J: Well I think one of the biggest aspects is always people touch on the physical aspects but in all honesty I think that what you’re after is certain types of characters, characteristics of people and certain types of personality, who are as Natalie said, they’re capable, they’re able but they’re resilient, and they’re determined, and it’s not just the physical challenges, it’s also the mental aspects, there’s a lot of problem-solving stuff involved, a lot of theory stuff you’ve got to get over, command tasks, so there’s a real sort of all round tester, and even getting to the finals is an achievement in itself, and that’s why you know they’ve got two sets of selection processes and it’s through 18 competing countries, and people from this country probably aren’t that aware with the Land Rover G4 Challenge but it’s huge internationally. Some other countries it’s enormous, it’s never really been publicised that much in the UK and that’s part of our job today, and hopefully we can do that
N: And the exciting thing as well – sorry to –
H: No no you’re cool
N: I just get so excited about it! The good thing for us well is there is a charity element to it, because whoever wins the overall challenge will get the chance to give a Land Rover to the Red Cross, the Red Crescents society of their country so it’s a global event, it’s exciting for everyone, it’s against – it’s basically 18 teams competing against each other from around the world, so it’s like a world cup of adventure racing
H: Right. So say you’ve got someone out there who says right, lovely this charity involved, I’m mentally tough, I’m mentally tight, you know psychologically I have everything I believe I need to compete and make the sort of national selection. How does someone physically train for an event like that?
N: Don’t look at me when you ask that, we’ve got a world cup winner here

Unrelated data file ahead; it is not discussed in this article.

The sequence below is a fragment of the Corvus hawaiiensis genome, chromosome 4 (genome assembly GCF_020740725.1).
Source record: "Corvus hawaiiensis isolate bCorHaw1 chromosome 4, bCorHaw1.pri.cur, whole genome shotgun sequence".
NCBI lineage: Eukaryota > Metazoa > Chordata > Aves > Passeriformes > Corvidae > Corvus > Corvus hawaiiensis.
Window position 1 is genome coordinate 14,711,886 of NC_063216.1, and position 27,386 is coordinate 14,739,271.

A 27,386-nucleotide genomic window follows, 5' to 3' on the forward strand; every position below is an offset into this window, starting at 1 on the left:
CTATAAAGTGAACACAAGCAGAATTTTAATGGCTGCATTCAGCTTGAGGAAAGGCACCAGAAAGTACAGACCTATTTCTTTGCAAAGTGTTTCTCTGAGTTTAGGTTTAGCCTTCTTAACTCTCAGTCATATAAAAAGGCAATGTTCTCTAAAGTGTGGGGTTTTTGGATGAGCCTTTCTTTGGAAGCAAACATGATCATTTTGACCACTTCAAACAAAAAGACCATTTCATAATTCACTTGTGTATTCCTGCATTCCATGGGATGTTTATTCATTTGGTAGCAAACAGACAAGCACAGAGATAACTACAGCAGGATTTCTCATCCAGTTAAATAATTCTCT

H: How does someone train for this?
J: Well I think that first and foremost you’ve got to be selective first, I mean people are going to apply and they’re only going to take certain types of characters – thing is they’re going to take certain types of characters and certain types of personalities on board to go to national selection. I think last year they had a couple of hundred people, so it’s a pretty niche group that they actually take through. How can you train for these things? Well I think that, you know the actual finals aren’t until 2009, summer 2009 so next summer, but it’s a long period to get your technical skills up to scratch in the sense that – you can teach, like in all these sort of outdoor pursuits and all these expeditions and challenges and this, that and the other, you can teach the technical skills of how to do certain aspects, such as the off-road driving, and teach those bits and pieces, the key aspect is really what you bring to it in terms of your personality, the positivity and your general determination and attitude and if you’ve got those elements, then the next bit, the technical aspect can always be worked on
H: Right, great ok. Well that’s one way of physically training for this, now Natalie I am going to ask you about physical training because we’ve had a question through here, this is from Sharon Middleton and she’s asking how much training went into your preparations for Dancing on Ice recently?
N: Clearly not enough given that I went out in the second round, but no it was actually much harder than a lot of people realise, because you fall over a lot, bang your head, it’s cold, it’s lonely places ice rinks but we trained for about 4 months, about 4 hours a day every day for 4 months. Not that you’d be able to tell judging by some of the skill out there, but it was hard work. I mean none of us had stepped onto ice before apart from Chris Fountain, no one had actually been out onto the ice before, so yes it was pretty tough.
H: Something you’d consider doing, in the future?
H: He is not in to that Natalie.
N: Imagine him in pink sequins!
H: I already had actually. I hadn’t don’t worry. I have seen your tackle on Matt Rogers I am not going to mess around with you. I have another question here from a guy called Andrew Dickens from shortlist magazine and he has asked both of you – Which part of the challenge are you most excited about? I am going to ask you first Josh.